The crisis in economics: what can it tell us about social science?

Hammersley, Martyn (2014). The crisis in economics: what can it tell us about social science? Contemporary Social Science: Journal of the Academy of Social Sciences, 9(3) pp. 338–344.

DOI: https://doi.org/10.1080/21582041.2014.943275

Abstract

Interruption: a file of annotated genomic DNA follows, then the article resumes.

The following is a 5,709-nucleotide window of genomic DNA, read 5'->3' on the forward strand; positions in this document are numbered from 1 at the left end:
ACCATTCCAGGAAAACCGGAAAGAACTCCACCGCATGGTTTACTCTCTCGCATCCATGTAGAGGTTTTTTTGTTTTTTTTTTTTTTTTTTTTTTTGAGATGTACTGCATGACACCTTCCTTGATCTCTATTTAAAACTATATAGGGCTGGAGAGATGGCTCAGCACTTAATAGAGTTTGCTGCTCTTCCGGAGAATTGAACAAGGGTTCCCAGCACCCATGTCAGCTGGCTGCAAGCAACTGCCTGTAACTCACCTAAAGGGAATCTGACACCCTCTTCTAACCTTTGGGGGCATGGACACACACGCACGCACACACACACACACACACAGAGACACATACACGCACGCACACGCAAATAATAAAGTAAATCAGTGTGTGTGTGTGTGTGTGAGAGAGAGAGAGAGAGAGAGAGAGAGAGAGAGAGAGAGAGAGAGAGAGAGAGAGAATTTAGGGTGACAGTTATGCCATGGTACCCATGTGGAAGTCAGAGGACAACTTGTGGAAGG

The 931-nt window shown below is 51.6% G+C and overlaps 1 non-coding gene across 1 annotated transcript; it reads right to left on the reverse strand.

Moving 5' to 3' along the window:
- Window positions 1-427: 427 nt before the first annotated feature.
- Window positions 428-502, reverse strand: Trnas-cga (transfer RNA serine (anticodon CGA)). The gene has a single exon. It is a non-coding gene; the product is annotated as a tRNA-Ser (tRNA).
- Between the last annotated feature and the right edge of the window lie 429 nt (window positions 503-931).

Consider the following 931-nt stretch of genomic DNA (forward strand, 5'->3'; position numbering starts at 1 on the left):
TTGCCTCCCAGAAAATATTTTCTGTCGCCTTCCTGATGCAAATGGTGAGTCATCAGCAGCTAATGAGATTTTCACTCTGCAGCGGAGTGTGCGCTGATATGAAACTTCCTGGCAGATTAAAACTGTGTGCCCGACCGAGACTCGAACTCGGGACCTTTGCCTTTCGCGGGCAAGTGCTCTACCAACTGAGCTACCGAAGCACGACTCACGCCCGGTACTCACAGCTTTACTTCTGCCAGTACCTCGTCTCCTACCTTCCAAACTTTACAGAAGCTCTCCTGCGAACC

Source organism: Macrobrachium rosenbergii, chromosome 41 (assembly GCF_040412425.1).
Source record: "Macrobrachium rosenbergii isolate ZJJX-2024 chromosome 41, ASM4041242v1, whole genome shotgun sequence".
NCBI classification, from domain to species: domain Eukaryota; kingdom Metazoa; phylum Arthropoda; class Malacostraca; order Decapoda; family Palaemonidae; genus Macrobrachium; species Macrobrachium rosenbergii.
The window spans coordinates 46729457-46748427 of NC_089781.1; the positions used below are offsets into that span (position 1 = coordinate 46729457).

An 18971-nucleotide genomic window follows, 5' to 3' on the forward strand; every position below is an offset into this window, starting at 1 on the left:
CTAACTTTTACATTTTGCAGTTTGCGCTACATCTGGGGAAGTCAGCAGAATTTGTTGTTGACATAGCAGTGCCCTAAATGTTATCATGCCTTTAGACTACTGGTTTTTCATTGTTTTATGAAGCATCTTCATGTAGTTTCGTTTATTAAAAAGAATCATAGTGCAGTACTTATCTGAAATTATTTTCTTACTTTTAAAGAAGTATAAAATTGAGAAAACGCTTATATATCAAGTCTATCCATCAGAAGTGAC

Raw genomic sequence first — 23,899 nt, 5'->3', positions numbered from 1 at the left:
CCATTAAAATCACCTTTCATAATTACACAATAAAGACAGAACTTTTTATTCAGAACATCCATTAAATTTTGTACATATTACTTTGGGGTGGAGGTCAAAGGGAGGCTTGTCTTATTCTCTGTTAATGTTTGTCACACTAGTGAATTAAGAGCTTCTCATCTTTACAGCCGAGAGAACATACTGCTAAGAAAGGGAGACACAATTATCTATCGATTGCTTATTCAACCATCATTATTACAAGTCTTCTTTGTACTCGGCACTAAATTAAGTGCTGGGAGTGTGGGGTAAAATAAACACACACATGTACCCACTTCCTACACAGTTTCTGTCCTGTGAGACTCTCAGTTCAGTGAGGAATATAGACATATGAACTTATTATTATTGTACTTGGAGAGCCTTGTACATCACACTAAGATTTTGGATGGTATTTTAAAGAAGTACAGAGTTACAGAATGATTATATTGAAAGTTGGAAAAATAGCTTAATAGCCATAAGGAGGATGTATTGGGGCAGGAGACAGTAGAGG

The discipline of economics is currently facing a severe crisis, in the wake of the financial collapse of 2008. But there have been growing criticisms of the discipline, from within as well as from outside, for over two decades. In this paper the lessons that can be learned from this crisis by other social sciences are examined. It is argued that the main source of the problem is not so much the character of the discipline itself as the public role that it has been assigned, and taken on, purporting to offer a comprehensive practical perspective that serves as a basis for policy-making, and for practical decision-making more generally. Many social scientists crave a similar role for their own discipline, or for a broader interdisciplinary social science. In this article, I argue that this represents a failure to learn the lesson that the crisis in economics teaches.

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